A couple of years back I was fortunate enough to work briefly in Israel. I met some great people, both from within the international team I was a part of and also from the local working teams. I also visited some amazing places too. I could fill several pages on the wonderful places, but if I were to pick one it would have to be Jerusalem. What an amazing blend of races and cultures so steeped in history, truly amazing. Just wandering through the open markets with all the smells and colours of the myriad of different products, it was a culinary Aladdin’s cave. It really is a great shame that there is so much conflict currently in the Middle East and that many wonders of the ancient world are now all but inaccessible.
What is truly disheartening is the wholesale destruction of many ancient sites, no truce or removal of warring factions can ever remove the stain of destruction and pillaging that is currently rife. I also worry about recent actions here in Europe under the banner of historical cleansing. Many countries are removing references, statues, place names, street names etc, to people we now consider to have had a negative influence on our past.
If there is any way forward for us we need to learn from our past and from our mistakes. Perhaps these references to darker moments in our past should not be removed, but rather used as a reminder to inspire us do better going forwards? The past can’t be rewritten, it might be wiser to use it to avoid making the same mistakes in the future!
Anyway, back to safer ground, back to the culinary arts and away from politics………
As I have said, I had a great time in Israel, enjoying both the company of the team I went with and the company of the locals. It really is a great shame that peace currently seems so far away as the country has so much to offer. Many people may be surprised to learn that Israel is full of people that were born in other countries and that have migrated to Israel. This has led to a vary varied culture and cuisine. This week’s recipe is proof of that, with an explanation of how to make one of the most typical Italian spirits.
One of the team I went with, Gerardo, was Italian. One evening he suggested going to an Italian restaurant in Tel Aviv. We had a great meal and a great time. The restaurant owners treated him as a long lost friend and, when the meal was over, they produced various bottles of their local hooch, Limoncello. We consumed quite a bit as we wiled away the evening in friendly conversation. Gerardo told me that Limoncello was often made in his village, so of course I asked him for the recipe.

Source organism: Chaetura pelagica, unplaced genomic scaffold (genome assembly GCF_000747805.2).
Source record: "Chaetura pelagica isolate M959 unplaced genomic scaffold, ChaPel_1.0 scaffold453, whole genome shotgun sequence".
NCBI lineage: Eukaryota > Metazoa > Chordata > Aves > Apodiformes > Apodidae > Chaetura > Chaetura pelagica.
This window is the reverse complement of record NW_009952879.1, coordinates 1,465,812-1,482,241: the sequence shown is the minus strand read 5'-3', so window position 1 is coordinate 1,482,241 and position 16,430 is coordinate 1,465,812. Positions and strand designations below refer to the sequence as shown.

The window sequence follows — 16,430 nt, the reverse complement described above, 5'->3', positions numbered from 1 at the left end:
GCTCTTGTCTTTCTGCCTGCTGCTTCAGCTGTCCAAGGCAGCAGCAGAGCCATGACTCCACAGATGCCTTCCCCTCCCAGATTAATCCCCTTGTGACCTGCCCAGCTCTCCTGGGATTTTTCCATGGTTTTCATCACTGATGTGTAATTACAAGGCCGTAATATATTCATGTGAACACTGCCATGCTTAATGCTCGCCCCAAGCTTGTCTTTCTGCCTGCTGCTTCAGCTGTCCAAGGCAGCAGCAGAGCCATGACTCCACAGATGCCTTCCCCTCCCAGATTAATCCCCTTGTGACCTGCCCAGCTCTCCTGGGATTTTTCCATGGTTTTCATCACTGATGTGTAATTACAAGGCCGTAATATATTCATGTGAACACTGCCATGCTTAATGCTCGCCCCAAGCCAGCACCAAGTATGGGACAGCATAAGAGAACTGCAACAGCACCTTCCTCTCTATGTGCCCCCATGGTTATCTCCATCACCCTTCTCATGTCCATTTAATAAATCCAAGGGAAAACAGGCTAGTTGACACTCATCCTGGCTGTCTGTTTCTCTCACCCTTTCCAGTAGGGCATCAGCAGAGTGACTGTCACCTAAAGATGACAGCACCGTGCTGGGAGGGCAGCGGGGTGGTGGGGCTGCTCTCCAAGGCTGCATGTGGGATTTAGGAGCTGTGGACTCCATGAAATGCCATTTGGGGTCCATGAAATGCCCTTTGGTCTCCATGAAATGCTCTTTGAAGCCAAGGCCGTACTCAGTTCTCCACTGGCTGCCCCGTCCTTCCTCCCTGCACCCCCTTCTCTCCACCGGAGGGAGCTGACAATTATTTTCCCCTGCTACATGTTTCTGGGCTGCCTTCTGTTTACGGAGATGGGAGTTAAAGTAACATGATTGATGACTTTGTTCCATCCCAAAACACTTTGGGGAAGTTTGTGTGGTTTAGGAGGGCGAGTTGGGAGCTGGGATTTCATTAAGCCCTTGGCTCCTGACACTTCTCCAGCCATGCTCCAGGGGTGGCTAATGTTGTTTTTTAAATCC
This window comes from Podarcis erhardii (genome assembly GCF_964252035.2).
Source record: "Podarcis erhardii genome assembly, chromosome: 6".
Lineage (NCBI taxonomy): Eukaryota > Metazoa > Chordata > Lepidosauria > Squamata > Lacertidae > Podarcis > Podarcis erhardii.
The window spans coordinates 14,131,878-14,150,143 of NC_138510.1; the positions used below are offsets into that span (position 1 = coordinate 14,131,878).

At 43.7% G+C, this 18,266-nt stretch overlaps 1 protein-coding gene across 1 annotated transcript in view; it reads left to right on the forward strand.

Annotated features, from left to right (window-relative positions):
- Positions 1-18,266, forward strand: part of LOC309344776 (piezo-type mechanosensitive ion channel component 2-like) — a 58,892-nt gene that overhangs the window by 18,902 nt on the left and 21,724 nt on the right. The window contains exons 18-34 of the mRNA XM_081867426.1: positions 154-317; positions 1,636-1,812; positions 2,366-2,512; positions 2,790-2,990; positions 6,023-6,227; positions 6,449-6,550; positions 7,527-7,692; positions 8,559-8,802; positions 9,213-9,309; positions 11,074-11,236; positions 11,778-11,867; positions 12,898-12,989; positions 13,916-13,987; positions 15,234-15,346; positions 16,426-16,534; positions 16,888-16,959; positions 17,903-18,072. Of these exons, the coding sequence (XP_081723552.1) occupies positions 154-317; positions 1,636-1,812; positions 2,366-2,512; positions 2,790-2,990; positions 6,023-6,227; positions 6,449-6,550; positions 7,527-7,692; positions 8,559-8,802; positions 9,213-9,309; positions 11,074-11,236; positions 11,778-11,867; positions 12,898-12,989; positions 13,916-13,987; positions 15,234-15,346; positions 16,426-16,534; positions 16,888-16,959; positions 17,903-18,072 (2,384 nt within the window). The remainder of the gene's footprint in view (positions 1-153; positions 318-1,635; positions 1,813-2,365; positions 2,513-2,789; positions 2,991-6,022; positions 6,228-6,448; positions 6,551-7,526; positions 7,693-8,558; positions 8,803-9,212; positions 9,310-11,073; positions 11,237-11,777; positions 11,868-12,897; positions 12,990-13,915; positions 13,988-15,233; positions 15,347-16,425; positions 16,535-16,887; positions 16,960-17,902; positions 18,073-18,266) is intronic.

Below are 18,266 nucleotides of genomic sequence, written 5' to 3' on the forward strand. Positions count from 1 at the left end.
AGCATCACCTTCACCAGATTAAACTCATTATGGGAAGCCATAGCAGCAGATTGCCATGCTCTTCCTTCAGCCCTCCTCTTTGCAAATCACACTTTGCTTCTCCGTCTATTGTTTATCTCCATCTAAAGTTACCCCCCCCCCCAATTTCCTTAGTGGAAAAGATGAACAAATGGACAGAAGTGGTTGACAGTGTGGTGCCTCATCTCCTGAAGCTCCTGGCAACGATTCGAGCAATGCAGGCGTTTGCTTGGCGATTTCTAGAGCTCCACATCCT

So thanks to Gerardo here is the typical Italian Limoncello recipe:
Ingredients for approximately 2 Litres:
1L Spirit Alcohol (around 96%)
Put the lemon peel to soak for a week in 1/3 of the alcohol making sure that the peel is completely covered.
After the week is up, put the rest of the alcohol in with the lemon peel and leave for a further day.
Heat the sugar in the water until dissolved. Cool.
Mix the sugar syrup with the strained alcohol. Bottle and chill well.
The resultant drink is around 45% alcohol by volume. This drink is best served cold, and with such a high sugar and alcohol content it can be kept in the freezer.
The alcohol I use is one that is approved for consumption. Do NOT use any other type of alcohol. “Drinking” alcohol is normally not that cheap as it is taxed just like any other alcoholic beverage. Don’t buy the cheap stuff, it is not normally apt for drinking!
I always follow the recipe exactly as stated. Why top up the alcohol and leave for a further day? I have no idea, but I am an engineer and there is a saying in engineering that I like very much, “If it works, don’t touch it!”
It is easy to buy pure drinking alcohol here in Spain. One has to pay taxes so it is not cheap, but it is guaranteed as safe for consumption. This may not be the case in other countries. If you can get it then give it a try. I always do make it in Winter when the lemons here are at their best. The main ingredient here is the lemons, get the best you can.
tsp – Teaspoon – 5ml
tbsp – Tablespoon – 15ml
2016 Lincoln W. Betteridge